On May 9, 2019, the USPTO issued a notice concerning its patent term adjustment procedures in light of the Federal Circuit’s decision in Supernus Pharm., Inc. v. Iancu, 913 F.3d 1351 (Fed. Cir. 2019). Although the notice states that the USPTO would be modifying its procedures in light of Supernus, it is not, doing so. In fact, the USPTO will continue to base its PTA calculations on its PALM system, as it always has, and will continue to rely on Applicants to timely file a request for reconsideration of the USPTO’s calculated PTA.
In Supernus, patentee filed an RCE on February 22, 2011. An EP counterpart was involved in an opposition proceeding, and the EPO issued a communication in connection with the opposition on August 21, 2012. Patentee filed a SIDS making the notice of opposition and documents cited by the EPO in the communication of August 21, 2012 of record on November 29, 2012.
Because the SIDS was not filed with the RCE, the entire 646 days between the filing of the RCE and the SIDS was counted as Applicant delay by the USPTO and deducted from Patentee’s PTA. Patentee argued that there was nothing they could have done between the time of filing of the RCE and the issuance of the EPO communication to “conclude prosecution…of the application” as per 35 USC 154 (b)(2)(C)(i). In other words, they could not possibly have disclosed the references that they only learned of on August 21, 2012 any sooner than August 21, 2012.
The Federal Circuit agreed, and so, patentee was given back all but 100 days of applicant delay (the number of days between the issuance of the EPO communication and the filing of the SIDS).
With this Federal Register Notice, the USPTO has acknowledged this decision, while also acknowledging that their current method of calculation of PTA does not contain information related to the mailing date of foreign actions. And so, the USPTO will continue calculating PTA’s from the information available to them, via the PALM system, and has said that “A patentee who believes that the period of reduction provided for in 37 CFR 1.704(c)(8)… exceeds the period of time during which the patentee failed to engage in reasonable efforts to conclude prosecution of the application because there is no identifiable effort the patentee could have undertaken to conclude prosecution of the underlying application may raise the issue in a timely request for reconsideration of the patent term adjustment under 37 CFR 1.705(b).”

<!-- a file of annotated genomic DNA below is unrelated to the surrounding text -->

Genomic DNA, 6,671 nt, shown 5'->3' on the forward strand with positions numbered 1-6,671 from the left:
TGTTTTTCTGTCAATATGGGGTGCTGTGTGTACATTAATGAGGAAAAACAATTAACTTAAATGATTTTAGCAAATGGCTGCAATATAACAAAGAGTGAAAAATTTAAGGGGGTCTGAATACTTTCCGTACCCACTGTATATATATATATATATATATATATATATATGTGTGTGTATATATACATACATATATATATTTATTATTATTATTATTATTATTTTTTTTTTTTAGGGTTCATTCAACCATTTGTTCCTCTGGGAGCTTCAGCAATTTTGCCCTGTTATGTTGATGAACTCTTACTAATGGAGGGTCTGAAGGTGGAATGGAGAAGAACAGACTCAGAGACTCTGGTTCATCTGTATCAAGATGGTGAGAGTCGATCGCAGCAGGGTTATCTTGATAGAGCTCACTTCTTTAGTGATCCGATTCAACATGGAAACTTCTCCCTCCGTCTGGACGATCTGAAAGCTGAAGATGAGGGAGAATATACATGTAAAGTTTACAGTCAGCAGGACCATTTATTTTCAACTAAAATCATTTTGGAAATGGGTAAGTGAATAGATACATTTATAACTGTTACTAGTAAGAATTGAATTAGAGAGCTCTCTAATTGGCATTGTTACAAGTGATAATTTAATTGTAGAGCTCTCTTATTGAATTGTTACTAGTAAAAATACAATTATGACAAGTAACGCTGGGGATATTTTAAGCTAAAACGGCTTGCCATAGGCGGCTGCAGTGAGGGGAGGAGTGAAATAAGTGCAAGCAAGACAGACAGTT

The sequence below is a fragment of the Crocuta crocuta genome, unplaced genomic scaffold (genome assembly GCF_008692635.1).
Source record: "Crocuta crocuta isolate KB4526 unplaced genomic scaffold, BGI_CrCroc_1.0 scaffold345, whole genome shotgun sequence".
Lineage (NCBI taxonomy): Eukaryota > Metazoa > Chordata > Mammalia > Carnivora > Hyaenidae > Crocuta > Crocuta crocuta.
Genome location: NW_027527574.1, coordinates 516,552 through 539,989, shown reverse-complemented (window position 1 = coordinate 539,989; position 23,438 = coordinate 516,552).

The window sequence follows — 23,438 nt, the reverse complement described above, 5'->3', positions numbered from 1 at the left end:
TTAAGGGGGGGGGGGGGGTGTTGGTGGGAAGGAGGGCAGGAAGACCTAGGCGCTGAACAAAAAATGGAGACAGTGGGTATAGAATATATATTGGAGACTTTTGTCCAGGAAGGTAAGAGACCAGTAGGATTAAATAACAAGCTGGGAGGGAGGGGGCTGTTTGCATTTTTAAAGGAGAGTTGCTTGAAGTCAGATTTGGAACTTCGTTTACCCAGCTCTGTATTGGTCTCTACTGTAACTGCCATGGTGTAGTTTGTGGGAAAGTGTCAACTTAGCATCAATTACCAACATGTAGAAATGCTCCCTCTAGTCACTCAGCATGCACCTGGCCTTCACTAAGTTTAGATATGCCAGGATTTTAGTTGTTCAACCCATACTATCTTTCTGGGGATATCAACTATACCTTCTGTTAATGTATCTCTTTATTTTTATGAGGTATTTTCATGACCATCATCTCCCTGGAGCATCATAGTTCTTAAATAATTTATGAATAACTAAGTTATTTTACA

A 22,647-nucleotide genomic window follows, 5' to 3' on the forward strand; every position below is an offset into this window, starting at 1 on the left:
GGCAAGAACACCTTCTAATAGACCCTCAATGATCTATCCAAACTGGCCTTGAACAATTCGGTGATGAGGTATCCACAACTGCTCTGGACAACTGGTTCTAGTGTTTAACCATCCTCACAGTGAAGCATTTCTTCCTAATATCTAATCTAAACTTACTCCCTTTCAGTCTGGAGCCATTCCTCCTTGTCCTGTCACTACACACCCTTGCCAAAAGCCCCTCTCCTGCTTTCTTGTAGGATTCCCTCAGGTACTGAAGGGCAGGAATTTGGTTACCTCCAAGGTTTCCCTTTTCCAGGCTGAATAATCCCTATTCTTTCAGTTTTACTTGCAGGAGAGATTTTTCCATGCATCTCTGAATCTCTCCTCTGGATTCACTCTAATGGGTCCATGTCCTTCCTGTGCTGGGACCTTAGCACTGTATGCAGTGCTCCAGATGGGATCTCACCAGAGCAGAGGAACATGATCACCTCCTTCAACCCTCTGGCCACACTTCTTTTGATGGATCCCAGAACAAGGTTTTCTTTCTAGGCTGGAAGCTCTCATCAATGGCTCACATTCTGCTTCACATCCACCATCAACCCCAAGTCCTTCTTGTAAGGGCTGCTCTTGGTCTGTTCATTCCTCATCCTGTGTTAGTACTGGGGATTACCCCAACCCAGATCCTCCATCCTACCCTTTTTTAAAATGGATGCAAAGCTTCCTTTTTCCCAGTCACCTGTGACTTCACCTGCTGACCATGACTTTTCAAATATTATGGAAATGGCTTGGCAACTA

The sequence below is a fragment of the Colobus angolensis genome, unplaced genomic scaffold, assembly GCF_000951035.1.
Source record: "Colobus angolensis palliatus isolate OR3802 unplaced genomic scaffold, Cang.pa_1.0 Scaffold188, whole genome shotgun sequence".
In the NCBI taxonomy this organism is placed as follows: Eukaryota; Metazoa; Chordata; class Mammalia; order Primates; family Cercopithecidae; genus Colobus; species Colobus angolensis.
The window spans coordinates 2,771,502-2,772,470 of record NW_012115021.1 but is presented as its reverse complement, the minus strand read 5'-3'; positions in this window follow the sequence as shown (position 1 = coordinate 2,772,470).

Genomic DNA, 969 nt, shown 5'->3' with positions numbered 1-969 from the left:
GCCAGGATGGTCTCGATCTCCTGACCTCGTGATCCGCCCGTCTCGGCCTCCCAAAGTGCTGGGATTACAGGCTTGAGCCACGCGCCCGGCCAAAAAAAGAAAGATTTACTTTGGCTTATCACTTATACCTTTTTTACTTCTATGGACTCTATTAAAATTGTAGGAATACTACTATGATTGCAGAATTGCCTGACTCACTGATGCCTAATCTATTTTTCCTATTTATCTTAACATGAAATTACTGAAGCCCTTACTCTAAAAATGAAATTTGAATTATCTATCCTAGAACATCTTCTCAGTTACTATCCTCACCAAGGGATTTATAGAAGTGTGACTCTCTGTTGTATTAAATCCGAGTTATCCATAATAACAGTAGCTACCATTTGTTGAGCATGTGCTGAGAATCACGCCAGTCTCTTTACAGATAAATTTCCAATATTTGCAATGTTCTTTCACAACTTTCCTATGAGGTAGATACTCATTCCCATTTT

The USPTO further stated in the notice that it expects “the situation in Supernus should arise infrequently”. However, in my opinion, the Supernus argument could be made for any IDS or SIDS filed after the filing of an application, office action response or RCE, as delay is attributed to Applicant in each of these. If the IDS or SIDS is being filed in response to an action received from a foreign patent office, or even a subject matter related US application, it would seem that the Supernus argument could be used to avoid the attribution of delay from the date of filing of the application, response, or RCE to the date of receipt of the action in the related matter. In none of these instances is there any identifiable effort on the part of Applicant that could be undertaken to learn of these references any sooner than the mailing date of the action in the related matter. And, at least in my practice, this situation is not infrequent.
1) When receiving foreign office actions in families with pending US cases, instead of/in addition to docketing a SIDS for 3 months, check the US case right away to see if a SIDS should be filed sooner to avoid any Applicant delay.
2) When reviewing PTA determinations, confirm that date of receipt of information did not cause “Applicant delay”.